Tag and sign by July 15 deadline, $30—This may be a little low for this possibility. Perhaps if the other options are off the table he will consider that he is a perfect match for Jay Gruden’s offense and that he might not be such a good fit elsewhere. There also is the possibility of injury or, for whatever reason, Cousins having a subpar season. Those thoughts could spur him to instruct his agent to get the best deal he can get in Washington.

Tag and play the season on the tag, $40—Right now, this appears to be the mostly likely scenario. They can afford the $24 million cap hit and it would get them one more year of his services. However, the prospects for him remaining in a Redskins uniform for 2018 and beyond would be very cloudy.

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In case you missed it

Stay up to date on the Redskins! Rich Tandler covers the team 365 days a year. Like his Facebook page www.Facebook.com/RealRedskins and follow him on Twitter @Rich_TandlerCSN.

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3 of 4 Redskins named to Pro Bowl won't attend

3 of 4 Redskins named to Pro Bowl won't attend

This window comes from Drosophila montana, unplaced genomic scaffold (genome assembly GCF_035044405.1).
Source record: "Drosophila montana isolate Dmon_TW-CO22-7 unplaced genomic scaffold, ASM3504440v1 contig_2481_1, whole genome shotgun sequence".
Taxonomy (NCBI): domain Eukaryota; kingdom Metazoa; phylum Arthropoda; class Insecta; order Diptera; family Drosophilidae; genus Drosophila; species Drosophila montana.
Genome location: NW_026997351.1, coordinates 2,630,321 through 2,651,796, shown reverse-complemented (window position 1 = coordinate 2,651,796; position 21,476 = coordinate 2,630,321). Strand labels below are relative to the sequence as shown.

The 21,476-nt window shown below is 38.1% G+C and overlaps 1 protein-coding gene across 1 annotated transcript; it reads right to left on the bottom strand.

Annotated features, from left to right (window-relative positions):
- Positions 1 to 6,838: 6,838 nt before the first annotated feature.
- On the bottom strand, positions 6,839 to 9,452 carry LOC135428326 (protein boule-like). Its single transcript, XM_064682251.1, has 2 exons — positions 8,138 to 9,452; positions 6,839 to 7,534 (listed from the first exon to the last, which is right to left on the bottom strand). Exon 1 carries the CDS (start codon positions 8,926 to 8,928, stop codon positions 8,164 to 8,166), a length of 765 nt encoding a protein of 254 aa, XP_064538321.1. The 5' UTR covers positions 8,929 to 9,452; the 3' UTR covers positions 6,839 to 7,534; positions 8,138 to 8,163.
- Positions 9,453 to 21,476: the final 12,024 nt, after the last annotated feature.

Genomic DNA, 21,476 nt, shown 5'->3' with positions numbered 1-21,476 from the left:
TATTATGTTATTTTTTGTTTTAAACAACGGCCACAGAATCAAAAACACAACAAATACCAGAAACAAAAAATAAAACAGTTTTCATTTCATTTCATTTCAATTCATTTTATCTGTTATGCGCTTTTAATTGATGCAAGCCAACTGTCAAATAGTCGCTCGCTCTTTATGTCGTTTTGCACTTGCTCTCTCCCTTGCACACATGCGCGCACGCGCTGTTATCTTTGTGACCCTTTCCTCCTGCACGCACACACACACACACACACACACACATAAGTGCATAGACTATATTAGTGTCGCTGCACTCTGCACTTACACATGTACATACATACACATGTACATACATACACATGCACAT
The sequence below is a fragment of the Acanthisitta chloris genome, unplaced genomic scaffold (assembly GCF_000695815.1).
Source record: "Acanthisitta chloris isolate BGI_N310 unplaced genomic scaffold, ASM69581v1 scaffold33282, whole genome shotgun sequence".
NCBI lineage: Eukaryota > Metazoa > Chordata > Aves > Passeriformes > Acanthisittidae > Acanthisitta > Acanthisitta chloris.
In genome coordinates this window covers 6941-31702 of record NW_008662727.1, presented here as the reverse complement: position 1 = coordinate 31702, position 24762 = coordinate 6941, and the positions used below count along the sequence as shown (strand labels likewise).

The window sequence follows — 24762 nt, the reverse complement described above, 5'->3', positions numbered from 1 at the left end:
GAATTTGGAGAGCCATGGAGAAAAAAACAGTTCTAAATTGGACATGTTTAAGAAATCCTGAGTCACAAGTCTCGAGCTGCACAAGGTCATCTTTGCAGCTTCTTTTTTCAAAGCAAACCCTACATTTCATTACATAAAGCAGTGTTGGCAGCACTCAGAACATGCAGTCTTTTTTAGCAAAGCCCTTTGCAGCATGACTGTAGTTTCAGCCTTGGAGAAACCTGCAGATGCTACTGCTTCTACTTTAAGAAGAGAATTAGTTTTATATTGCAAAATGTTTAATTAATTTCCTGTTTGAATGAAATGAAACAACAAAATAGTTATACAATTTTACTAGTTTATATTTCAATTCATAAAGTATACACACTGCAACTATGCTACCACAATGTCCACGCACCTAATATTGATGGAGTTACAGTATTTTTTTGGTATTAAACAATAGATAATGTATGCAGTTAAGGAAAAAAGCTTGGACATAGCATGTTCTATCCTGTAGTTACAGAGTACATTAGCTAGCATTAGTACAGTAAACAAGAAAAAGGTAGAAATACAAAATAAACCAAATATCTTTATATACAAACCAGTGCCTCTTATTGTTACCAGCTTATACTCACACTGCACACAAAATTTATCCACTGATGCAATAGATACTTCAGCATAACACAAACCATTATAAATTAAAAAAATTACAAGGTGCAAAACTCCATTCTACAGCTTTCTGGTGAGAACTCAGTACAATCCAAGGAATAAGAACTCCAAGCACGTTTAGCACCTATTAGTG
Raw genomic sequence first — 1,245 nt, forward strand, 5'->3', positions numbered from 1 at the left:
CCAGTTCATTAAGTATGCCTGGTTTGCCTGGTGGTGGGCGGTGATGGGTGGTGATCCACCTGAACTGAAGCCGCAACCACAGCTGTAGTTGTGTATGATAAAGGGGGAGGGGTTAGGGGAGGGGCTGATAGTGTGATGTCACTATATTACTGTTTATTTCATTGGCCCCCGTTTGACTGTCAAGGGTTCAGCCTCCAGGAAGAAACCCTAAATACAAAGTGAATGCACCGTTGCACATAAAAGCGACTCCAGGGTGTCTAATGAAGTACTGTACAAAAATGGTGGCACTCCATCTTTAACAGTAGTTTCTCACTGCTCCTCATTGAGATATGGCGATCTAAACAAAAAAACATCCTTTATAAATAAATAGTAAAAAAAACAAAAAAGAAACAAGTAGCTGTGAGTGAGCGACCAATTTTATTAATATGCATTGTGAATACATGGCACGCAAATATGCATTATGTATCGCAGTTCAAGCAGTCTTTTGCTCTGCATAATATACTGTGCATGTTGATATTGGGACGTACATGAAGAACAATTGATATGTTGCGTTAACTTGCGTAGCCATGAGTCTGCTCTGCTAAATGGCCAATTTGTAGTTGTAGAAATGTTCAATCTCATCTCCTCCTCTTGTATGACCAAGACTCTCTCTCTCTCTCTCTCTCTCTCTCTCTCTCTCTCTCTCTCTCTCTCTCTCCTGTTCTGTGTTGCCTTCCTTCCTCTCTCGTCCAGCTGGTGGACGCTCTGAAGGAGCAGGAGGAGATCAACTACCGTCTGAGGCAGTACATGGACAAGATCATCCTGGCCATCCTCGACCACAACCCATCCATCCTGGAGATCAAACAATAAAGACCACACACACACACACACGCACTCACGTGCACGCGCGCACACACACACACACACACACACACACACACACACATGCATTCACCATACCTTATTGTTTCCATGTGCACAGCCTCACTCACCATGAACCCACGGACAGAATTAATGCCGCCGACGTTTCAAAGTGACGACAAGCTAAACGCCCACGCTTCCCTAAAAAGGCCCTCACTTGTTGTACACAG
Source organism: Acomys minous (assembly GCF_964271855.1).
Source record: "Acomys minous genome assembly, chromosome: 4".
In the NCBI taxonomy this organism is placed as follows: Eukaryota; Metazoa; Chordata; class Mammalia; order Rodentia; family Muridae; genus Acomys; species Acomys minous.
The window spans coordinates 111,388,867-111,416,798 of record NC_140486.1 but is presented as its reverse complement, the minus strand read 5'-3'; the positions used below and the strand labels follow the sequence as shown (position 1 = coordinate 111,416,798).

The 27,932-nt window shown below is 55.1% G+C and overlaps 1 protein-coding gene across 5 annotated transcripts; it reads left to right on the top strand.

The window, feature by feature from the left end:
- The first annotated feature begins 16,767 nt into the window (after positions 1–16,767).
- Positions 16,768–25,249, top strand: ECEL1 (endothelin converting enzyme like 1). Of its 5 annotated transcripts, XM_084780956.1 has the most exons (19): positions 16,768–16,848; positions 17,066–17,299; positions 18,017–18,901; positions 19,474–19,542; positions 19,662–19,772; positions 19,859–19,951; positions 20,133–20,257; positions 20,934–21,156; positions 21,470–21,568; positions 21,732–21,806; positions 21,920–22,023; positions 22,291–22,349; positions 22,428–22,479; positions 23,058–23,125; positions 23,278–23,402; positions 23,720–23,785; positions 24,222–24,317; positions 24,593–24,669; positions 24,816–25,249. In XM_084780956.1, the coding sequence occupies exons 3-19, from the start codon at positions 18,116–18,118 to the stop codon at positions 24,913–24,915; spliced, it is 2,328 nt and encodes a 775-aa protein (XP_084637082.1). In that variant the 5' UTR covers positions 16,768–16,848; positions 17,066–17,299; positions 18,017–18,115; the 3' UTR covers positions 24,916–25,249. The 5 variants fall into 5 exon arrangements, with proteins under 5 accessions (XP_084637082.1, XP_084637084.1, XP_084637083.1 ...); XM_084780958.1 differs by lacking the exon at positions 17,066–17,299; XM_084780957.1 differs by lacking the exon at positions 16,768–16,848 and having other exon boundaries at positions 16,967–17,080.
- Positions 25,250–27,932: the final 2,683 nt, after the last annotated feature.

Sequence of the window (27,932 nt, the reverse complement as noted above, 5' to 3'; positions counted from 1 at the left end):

Ryan Kerrigan, Jordan Reed and Brandon Scherff will skip next week's Pro Bowl in Orlando a team spokesman confirmed to CSN. All three players dealt with injuries late in the season, most notably Reed, and playing in the exhibition game is not in the cards. Trent Williams, however, is still slated to play in the game. 

Reed suffered a separated shoulder on Thanksgiving playing against the Dallas Cowboys. For the rest of the season, Reed played through significant pain and his production dipped.

Kerrigan played much of the season with an injured elbow and hurt his finger in the final game against the Giants. Scherff played with ankle pain and was listed on the injury report much of the season's final four games.

For Reed and Scherff, this year marked their first Pro Bowl. The recognition was deserved for both players, and shows that the guard and tight end are gaining national spotlight for their play.

Kerrigan played in the Pro Bowl following the 2012 season. He finished this year with 11 sacks, 2.5 short os his career high 13.5 in 2014.